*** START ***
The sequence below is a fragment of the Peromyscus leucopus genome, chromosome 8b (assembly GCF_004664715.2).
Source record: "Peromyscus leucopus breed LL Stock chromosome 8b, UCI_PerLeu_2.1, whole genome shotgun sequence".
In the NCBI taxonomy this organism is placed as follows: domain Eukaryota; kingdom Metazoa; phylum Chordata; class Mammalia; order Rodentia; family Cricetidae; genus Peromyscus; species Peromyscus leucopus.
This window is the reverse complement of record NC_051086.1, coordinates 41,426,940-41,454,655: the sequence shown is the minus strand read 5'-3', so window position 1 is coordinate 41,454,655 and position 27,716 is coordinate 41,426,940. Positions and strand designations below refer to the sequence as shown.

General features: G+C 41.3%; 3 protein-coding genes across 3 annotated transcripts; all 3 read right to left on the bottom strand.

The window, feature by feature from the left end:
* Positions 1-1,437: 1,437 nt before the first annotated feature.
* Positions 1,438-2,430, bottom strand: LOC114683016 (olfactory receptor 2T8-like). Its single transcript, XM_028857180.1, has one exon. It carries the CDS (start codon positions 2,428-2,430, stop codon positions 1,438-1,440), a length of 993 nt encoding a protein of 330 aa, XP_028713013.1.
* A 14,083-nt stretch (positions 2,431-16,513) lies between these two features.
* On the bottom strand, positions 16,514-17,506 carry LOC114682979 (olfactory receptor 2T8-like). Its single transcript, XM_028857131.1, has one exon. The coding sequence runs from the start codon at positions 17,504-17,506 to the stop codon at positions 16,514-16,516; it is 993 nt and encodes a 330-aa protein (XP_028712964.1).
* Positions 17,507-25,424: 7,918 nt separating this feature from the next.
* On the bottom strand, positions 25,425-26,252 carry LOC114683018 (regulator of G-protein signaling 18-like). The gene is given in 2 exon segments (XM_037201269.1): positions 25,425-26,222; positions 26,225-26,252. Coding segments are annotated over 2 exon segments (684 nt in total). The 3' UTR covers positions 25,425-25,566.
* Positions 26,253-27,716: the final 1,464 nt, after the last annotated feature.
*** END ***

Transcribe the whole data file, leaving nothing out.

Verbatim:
The sequence below is a fragment of the Peromyscus leucopus genome, chromosome 8b (assembly GCF_004664715.2).
Source record: "Peromyscus leucopus breed LL Stock chromosome 8b, UCI_PerLeu_2.1, whole genome shotgun sequence".
In the NCBI taxonomy this organism is placed as follows: domain Eukaryota; kingdom Metazoa; phylum Chordata; class Mammalia; order Rodentia; family Cricetidae; genus Peromyscus; species Peromyscus leucopus.
This window is the reverse complement of record NC_051086.1, coordinates 41,426,940-41,454,655: the sequence shown is the minus strand read 5'-3', so window position 1 is coordinate 41,454,655 and position 27,716 is coordinate 41,426,940. Positions and strand designations below refer to the sequence as shown.

General features: G+C 41.3%; 3 protein-coding genes across 3 annotated transcripts; all 3 read right to left on the bottom strand.

The window, feature by feature from the left end:
* Positions 1-1,437: 1,437 nt before the first annotated feature.
* Positions 1,438-2,430, bottom strand: LOC114683016 (olfactory receptor 2T8-like). Its single transcript, XM_028857180.1, has one exon. It carries the CDS (start codon positions 2,428-2,430, stop codon positions 1,438-1,440), a length of 993 nt encoding a protein of 330 aa, XP_028713013.1.
* A 14,083-nt stretch (positions 2,431-16,513) lies between these two features.
* On the bottom strand, positions 16,514-17,506 carry LOC114682979 (olfactory receptor 2T8-like). Its single transcript, XM_028857131.1, has one exon. The coding sequence runs from the start codon at positions 17,504-17,506 to the stop codon at positions 16,514-16,516; it is 993 nt and encodes a 330-aa protein (XP_028712964.1).
* Positions 17,507-25,424: 7,918 nt separating this feature from the next.
* On the bottom strand, positions 25,425-26,252 carry LOC114683018 (regulator of G-protein signaling 18-like). The gene is given in 2 exon segments (XM_037201269.1): positions 25,425-26,222; positions 26,225-26,252. Coding segments are annotated over 2 exon segments (684 nt in total). The 3' UTR covers positions 25,425-25,566.
* Positions 26,253-27,716: the final 1,464 nt, after the last annotated feature.